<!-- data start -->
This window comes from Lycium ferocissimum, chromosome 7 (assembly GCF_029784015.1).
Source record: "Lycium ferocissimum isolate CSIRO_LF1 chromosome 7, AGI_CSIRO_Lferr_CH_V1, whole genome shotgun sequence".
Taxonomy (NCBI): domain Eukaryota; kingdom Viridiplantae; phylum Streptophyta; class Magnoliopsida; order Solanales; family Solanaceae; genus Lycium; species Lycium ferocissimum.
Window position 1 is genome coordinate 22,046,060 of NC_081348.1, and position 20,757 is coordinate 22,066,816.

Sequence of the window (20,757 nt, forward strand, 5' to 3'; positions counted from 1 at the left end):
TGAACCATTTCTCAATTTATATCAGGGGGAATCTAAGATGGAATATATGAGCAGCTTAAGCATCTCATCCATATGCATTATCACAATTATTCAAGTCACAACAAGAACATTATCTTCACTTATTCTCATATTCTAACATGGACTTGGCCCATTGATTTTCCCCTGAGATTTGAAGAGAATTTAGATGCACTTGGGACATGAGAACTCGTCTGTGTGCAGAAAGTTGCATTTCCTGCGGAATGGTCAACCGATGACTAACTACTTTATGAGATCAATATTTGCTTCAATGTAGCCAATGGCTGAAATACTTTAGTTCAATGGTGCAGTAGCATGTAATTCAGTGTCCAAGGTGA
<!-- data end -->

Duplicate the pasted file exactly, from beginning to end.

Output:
This window comes from Lycium ferocissimum, chromosome 7 (assembly GCF_029784015.1).
Source record: "Lycium ferocissimum isolate CSIRO_LF1 chromosome 7, AGI_CSIRO_Lferr_CH_V1, whole genome shotgun sequence".
Taxonomy (NCBI): domain Eukaryota; kingdom Viridiplantae; phylum Streptophyta; class Magnoliopsida; order Solanales; family Solanaceae; genus Lycium; species Lycium ferocissimum.
Window position 1 is genome coordinate 22,046,060 of NC_081348.1, and position 20,757 is coordinate 22,066,816.

Sequence of the window (20,757 nt, forward strand, 5' to 3'; positions counted from 1 at the left end):
TGAACCATTTCTCAATTTATATCAGGGGGAATCTAAGATGGAATATATGAGCAGCTTAAGCATCTCATCCATATGCATTATCACAATTATTCAAGTCACAACAAGAACATTATCTTCACTTATTCTCATATTCTAACATGGACTTGGCCCATTGATTTTCCCCTGAGATTTGAAGAGAATTTAGATGCACTTGGGACATGAGAACTCGTCTGTGTGCAGAAAGTTGCATTTCCTGCGGAATGGTCAACCGATGACTAACTACTTTATGAGATCAATATTTGCTTCAATGTAGCCAATGGCTGAAATACTTTAGTTCAATGGTGCAGTAGCATGTAATTCAGTGTCCAAGGTGA